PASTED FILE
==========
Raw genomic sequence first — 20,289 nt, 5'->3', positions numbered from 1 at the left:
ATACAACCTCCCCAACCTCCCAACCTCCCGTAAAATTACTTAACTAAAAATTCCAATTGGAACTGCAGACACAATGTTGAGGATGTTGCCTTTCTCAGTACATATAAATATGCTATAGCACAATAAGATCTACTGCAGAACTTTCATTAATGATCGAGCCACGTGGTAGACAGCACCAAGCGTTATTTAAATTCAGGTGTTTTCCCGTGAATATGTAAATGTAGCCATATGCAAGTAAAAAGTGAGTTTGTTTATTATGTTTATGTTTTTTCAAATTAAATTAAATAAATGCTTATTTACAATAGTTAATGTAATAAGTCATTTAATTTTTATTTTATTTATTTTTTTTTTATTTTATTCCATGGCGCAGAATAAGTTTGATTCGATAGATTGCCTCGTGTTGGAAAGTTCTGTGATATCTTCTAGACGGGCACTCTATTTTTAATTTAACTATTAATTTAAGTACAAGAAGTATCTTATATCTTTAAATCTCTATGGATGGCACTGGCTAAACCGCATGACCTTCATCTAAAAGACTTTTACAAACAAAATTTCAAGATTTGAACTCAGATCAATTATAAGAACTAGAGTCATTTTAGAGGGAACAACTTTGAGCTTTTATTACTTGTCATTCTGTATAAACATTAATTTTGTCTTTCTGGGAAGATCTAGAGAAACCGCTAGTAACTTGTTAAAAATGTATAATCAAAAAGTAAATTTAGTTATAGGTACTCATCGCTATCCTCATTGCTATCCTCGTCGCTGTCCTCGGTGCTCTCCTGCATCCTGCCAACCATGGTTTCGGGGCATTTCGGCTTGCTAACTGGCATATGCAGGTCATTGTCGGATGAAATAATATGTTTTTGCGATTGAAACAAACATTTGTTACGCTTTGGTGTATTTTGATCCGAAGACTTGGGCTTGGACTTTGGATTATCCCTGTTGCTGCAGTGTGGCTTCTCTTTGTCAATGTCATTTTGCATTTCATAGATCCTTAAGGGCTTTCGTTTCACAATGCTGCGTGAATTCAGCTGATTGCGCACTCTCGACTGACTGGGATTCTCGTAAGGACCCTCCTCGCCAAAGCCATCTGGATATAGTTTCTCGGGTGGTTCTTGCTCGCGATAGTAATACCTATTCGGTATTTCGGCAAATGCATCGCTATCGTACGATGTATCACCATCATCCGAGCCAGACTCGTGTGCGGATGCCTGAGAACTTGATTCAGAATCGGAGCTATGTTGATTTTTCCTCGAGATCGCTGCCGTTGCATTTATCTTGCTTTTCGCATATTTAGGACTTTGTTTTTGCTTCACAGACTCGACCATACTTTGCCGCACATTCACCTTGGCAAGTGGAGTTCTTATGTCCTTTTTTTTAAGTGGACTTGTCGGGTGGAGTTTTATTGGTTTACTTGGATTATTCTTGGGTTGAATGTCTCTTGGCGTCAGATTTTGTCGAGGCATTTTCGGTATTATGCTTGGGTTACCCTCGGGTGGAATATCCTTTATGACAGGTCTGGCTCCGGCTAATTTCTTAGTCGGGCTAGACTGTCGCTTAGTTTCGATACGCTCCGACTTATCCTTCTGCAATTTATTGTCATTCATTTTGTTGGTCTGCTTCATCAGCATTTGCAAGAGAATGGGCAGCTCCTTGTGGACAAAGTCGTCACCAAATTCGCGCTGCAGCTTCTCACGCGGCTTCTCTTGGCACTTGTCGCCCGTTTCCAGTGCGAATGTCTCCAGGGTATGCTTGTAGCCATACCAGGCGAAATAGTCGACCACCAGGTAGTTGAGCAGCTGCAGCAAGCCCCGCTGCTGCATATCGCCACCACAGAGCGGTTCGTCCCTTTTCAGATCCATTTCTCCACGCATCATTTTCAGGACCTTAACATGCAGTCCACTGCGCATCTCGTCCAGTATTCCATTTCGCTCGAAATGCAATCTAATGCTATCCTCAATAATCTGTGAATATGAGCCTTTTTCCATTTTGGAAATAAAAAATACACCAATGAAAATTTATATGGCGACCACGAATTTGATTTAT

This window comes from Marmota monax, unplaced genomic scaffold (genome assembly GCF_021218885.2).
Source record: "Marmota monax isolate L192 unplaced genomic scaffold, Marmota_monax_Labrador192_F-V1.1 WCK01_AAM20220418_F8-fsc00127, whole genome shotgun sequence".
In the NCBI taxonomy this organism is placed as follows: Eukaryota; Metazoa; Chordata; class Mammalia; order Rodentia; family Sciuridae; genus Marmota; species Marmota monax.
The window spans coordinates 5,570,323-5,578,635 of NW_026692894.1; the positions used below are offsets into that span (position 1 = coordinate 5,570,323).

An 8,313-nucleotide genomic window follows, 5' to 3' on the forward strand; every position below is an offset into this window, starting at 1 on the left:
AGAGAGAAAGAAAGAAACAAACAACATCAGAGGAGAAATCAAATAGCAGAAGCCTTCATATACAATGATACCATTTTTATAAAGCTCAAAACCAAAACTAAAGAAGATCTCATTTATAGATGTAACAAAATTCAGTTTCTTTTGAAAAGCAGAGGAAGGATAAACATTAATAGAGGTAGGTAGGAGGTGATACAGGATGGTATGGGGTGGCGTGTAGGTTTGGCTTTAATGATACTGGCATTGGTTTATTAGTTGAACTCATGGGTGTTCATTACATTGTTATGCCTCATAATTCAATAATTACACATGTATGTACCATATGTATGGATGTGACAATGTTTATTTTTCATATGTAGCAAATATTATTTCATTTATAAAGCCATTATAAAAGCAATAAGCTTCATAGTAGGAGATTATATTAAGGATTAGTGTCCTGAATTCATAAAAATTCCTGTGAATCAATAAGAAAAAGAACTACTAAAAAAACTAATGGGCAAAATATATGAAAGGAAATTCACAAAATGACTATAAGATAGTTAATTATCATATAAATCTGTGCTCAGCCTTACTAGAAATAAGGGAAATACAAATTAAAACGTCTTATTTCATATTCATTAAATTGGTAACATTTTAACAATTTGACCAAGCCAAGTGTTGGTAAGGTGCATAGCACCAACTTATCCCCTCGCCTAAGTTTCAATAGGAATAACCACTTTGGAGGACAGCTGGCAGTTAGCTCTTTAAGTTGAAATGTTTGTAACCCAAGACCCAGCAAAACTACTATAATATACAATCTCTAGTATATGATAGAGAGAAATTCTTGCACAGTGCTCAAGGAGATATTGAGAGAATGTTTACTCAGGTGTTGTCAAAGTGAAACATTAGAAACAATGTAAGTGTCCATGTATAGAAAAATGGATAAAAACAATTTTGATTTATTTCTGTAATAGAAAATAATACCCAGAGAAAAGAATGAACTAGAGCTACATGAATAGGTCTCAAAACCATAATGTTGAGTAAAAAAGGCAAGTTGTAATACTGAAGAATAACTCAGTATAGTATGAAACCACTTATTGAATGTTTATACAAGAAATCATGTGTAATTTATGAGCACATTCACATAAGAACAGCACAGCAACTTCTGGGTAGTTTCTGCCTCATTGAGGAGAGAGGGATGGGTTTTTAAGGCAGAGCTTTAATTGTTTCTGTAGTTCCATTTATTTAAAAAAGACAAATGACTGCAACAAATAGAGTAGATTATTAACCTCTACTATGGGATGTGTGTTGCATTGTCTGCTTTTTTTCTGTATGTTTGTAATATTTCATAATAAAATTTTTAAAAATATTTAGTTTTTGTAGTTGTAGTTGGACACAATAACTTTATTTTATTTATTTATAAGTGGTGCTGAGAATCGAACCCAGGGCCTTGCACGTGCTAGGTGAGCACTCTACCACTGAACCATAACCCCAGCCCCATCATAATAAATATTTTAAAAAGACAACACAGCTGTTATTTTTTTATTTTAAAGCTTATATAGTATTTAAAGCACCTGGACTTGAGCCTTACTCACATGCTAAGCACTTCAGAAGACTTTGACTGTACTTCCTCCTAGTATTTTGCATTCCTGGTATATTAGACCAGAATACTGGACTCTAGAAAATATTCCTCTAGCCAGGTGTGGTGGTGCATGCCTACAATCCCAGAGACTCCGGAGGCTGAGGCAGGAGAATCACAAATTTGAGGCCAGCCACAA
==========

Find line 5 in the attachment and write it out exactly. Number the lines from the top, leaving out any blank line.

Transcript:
In the NCBI taxonomy this organism is placed as follows: Eukaryota; Metazoa; Chordata; class Mammalia; order Rodentia; family Sciuridae; genus Marmota; species Marmota monax.